“Honey, did you take out the trash?”
Monday, 29 August 2011
Thursday, 18 August 2011
I had my first episode of Optic Neuritis when I was 21, even though I was not diagnosed with Multiple Sclerosis until I was 28. I do not know if I am the odd man out, but I was thrilled to finally be diagnosed. For seven years, I held the belief that I was just a lazy hypochondriac. But it wasn't all in my head, it was my head. It defined so much of my 20's without me even knowing for sure it was there, that this belongs with the rest of writing. I wrote this on the eve of my 30th birthday.
Ode to my 20’s
With you I graduated from college and I finally started learning.
With you I have changed my name and I changed my life.
Together we watched two wars begin and worried as loved ones went off to fight.
Together we watched my hopes and dreams shift to something brighter than I could have ever imagined.
You helped me find friends for life and friends that I will remember for a lifetime.
You helped me no longer worry about my weight; but the weight of my words.
We have seen some of the world, watched as it shrank and we began to dream of seeing more.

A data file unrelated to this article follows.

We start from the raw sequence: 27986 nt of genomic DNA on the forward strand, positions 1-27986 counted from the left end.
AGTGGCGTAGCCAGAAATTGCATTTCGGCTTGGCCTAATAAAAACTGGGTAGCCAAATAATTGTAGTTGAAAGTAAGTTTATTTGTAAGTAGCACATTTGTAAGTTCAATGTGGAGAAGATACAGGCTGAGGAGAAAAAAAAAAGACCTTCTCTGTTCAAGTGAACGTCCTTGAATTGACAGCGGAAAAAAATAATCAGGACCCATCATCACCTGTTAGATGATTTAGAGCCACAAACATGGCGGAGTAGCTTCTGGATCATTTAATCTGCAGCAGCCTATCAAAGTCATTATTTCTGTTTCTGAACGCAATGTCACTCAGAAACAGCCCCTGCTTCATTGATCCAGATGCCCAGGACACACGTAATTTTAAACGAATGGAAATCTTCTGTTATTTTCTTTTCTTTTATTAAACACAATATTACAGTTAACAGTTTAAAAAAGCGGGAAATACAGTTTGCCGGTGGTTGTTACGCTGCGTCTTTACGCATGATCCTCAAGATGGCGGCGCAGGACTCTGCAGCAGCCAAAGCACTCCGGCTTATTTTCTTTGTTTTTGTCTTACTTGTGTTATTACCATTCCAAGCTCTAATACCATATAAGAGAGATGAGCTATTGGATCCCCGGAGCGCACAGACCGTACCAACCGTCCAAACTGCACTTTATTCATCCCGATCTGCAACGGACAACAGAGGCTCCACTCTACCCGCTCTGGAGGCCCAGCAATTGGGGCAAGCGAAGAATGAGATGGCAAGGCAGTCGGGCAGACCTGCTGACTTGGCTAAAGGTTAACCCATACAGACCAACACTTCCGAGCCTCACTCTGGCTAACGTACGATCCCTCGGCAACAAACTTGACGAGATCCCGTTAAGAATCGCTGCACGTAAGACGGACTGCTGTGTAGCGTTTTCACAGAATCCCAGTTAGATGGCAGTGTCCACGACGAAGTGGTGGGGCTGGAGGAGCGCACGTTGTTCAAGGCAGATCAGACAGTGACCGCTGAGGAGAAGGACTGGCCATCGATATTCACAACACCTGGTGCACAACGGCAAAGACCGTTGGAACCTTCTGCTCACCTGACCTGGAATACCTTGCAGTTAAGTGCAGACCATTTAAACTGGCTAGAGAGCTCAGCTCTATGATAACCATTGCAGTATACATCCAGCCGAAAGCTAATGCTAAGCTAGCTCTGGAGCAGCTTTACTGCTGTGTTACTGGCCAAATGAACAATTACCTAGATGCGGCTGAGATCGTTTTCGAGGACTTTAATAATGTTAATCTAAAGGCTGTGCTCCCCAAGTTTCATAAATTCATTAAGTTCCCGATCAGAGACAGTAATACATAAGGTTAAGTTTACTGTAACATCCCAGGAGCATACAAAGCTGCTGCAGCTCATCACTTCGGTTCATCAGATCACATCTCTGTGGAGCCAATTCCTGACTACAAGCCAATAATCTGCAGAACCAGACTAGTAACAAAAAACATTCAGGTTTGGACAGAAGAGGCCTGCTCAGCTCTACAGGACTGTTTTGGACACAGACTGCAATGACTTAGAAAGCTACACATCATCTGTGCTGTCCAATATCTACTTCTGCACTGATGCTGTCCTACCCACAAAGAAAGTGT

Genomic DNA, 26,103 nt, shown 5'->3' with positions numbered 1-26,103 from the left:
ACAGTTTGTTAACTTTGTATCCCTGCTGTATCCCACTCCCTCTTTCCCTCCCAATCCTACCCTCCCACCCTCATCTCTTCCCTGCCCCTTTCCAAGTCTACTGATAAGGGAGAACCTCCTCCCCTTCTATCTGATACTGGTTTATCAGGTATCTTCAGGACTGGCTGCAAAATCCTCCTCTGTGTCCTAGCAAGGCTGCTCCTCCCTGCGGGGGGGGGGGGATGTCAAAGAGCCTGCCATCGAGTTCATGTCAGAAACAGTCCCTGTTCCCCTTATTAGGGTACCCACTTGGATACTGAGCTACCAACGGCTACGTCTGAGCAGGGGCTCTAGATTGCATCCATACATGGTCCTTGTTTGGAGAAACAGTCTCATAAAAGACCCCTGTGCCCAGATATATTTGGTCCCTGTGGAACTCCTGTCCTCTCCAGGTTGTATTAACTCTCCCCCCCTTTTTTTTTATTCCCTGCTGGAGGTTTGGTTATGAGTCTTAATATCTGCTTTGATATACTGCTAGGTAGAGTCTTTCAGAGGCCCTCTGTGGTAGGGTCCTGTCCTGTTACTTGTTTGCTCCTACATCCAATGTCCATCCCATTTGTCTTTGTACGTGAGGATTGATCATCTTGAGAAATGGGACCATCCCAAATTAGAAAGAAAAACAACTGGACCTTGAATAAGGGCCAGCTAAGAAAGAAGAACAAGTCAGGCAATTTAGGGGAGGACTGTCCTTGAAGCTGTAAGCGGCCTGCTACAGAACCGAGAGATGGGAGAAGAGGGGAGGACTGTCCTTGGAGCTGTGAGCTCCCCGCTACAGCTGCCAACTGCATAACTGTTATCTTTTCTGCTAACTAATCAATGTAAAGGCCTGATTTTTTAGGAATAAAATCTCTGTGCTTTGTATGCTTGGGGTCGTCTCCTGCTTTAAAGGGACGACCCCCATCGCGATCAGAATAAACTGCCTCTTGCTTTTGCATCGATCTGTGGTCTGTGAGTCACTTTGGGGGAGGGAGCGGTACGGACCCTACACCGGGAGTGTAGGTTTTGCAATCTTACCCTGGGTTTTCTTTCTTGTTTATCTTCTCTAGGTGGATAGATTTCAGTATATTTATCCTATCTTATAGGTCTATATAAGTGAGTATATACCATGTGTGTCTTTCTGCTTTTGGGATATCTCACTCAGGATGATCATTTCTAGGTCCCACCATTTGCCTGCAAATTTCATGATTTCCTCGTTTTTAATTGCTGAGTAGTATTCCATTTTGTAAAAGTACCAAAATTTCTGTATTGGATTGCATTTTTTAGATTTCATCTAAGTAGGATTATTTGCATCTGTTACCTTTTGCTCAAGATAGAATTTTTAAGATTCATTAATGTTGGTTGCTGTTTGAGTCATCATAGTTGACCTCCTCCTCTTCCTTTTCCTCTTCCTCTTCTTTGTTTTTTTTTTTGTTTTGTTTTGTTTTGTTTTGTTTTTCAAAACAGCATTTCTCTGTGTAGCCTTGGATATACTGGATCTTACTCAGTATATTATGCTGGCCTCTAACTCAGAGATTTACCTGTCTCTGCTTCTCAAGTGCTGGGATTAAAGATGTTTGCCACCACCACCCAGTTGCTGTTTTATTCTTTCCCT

I have had a living thing depend on me for everything. She may have four legs but she will always be my first baby.
I have felt true loss; only to realize that it helped me become truly found.
You cured my fear of flying by making me live overseas for five years.
You cured my fear of needles by making me give myself a shot every other day.
You brought me sickness; but more importantly you brought me answers.
You brought me heartbreak; but more importantly you brought me someone to steal my heart.
So my dear sweet 20’s the time has come for us to part; as we have grown together and grown apart. It is time for you find that new special someone out there to take on this wild ride; but please think of me as fondly as I will think of you. So thank you, for I would not be the person I am today without you…